A more immediate reason for these books might be simple partisan politics. In the enduring anger about the 2000 election¯and particularly after all the values talk that followed the 2004 campaign¯there was a general sense on the left that the evangelicals had become a defining force in American politics. It wasn’t enough to mock and despise them; they must be actively attacked, as the confident New Yorkery class sneer was converted into a hard grimace, a kind of permanent anxiety about the breeding herds of Red America.
There is a way to read everything in America politics through the 2000 election as concerned, really, about abortion. The great liberal program, which was once defined by its economics, had devolved entirely into sex. That became much less true after the attacks in 2001¯and the Iraq War has reinvigorated the left in a variety of ways. Still, the sex stuff hasn’t gone away, and the anti-Catholic rhetoric over the past few days, in the aftermath of the Supreme Court’s Gonzales v. Carhart decision, proves that it’s not going to go away.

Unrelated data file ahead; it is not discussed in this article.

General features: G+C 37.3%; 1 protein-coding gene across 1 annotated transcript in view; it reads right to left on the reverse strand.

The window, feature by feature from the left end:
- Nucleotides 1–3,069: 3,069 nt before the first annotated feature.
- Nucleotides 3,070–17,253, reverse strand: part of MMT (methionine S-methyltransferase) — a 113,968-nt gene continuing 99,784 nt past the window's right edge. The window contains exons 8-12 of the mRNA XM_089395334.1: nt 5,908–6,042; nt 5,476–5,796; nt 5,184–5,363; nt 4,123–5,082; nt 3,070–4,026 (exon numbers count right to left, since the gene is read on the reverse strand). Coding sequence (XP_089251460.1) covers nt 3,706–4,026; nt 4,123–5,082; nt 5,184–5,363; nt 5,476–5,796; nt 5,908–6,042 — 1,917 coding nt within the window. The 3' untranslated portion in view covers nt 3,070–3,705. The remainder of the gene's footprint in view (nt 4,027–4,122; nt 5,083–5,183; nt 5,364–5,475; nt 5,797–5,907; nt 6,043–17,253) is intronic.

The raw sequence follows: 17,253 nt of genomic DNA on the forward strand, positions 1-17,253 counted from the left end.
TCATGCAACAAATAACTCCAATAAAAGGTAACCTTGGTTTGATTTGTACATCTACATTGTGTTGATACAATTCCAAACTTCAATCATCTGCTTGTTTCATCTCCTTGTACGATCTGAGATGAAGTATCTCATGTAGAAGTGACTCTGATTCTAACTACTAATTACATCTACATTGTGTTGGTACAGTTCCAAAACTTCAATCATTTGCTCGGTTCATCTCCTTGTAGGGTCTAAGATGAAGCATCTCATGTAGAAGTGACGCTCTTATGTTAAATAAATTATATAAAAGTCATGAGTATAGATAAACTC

In a certain sense, we’re getting all this new atheism because religion looks so powerful¯and we’re also getting it because religion looks so weak. It’s safe and rewarding to bash Christianity: Comedy Central had a running skit about a woman who periodically has sex with a character named God, and nobody can gin up the outrage to make it stop. Let Bill Donahue and the Catholic League snarl as they will, the only people left in America with any strong sense of blasphemy against biblical revelation are artists and popular entertainers¯people desperate, in other words, for some last bit of rebellion, some last frisson of transgression.
The Democrats’ gains in the 2006 election are a big part of the certainty that religion is weak right now. Among conservatives, as well. Brooke Allen, Cathy Young, Heather Mac Donald¯why are these all women?¯seem to be saying that as long as the religious were helping big-tent Republicanism win elections, they would hold their tongue. But 2006 showed, in this view, that the evangelicals not only didn’t win the election but they lost it, in the backlash anger over Terri Schiavo, abortion, homosexuality, etc. Heather MacDonald actually ended up badmouthing Why I Turned Right ¯a collection of essays edited by Mary Eberstadt, in which Heather herself had an essay¯on the grounds that Mary should not have allowed those awful religious conservatives to participate.
Add it all up, and there’s a perfect occasion for all these books on atheism. The fact that they won’t make any difference is another matter entirely.